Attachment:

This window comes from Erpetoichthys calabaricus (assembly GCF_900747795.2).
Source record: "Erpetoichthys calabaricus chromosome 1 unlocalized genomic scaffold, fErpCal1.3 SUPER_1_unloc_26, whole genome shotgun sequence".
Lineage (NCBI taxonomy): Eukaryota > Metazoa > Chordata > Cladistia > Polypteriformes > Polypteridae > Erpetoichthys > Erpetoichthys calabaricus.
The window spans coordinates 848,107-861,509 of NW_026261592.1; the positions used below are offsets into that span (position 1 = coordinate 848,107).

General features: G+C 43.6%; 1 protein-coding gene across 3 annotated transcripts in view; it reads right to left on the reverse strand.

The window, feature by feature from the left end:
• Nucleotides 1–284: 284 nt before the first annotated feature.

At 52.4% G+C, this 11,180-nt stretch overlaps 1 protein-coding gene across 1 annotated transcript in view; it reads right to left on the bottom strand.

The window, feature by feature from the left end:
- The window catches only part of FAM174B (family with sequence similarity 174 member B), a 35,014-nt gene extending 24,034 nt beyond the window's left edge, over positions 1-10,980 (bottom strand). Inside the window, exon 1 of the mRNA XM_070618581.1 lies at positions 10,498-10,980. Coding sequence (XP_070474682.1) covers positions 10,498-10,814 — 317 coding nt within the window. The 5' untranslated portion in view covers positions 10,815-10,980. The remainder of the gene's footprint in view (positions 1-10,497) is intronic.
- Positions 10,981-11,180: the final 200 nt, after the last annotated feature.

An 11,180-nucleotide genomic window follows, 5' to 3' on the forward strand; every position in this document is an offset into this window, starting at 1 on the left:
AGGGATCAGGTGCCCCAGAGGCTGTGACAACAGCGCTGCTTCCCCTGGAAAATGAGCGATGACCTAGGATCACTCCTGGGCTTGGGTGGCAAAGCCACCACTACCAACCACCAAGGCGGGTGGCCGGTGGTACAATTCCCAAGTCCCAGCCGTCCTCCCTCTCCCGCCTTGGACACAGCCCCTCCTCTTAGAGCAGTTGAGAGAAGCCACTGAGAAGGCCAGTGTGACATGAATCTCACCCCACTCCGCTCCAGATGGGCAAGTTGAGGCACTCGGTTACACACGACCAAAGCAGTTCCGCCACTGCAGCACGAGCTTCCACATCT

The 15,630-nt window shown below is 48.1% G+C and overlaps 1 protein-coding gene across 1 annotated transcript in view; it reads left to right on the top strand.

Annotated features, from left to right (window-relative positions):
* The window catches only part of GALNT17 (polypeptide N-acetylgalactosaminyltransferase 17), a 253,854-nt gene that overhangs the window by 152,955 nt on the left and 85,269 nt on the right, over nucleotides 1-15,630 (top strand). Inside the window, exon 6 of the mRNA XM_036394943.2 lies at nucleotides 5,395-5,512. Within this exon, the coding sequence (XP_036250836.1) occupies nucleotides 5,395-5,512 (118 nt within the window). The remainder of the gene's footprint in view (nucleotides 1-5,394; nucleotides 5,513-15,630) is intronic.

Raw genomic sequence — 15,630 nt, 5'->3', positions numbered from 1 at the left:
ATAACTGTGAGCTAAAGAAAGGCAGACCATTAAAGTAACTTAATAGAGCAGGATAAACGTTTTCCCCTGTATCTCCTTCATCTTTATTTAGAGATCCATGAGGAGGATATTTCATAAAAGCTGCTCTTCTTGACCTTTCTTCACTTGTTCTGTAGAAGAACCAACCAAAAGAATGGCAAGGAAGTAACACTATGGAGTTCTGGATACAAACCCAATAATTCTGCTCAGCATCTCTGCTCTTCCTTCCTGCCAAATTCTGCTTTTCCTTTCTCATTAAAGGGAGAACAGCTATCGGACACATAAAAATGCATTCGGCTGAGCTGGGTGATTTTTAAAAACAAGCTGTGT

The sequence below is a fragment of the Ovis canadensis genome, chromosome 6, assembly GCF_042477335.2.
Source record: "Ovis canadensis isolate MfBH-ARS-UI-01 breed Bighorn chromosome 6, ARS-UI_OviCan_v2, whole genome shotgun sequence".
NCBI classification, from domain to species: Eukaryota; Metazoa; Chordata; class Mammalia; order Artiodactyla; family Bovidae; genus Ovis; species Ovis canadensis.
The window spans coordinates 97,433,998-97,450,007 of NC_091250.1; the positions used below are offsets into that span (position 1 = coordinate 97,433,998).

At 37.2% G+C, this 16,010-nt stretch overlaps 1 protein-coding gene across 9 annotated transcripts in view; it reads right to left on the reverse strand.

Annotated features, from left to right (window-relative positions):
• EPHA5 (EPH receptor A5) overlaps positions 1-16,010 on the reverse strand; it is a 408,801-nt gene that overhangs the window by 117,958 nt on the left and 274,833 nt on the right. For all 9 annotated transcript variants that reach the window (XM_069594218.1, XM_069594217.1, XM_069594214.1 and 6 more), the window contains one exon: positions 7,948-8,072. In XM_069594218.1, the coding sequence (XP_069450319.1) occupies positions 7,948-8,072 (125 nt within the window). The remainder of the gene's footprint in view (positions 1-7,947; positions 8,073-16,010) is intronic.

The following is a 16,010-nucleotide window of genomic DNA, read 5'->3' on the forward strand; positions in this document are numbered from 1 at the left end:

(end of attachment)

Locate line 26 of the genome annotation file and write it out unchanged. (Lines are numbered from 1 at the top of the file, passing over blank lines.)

The following is a 16,010-nucleotide window of genomic DNA, read 5'->3' on the forward strand; positions in this document are numbered from 1 at the left end: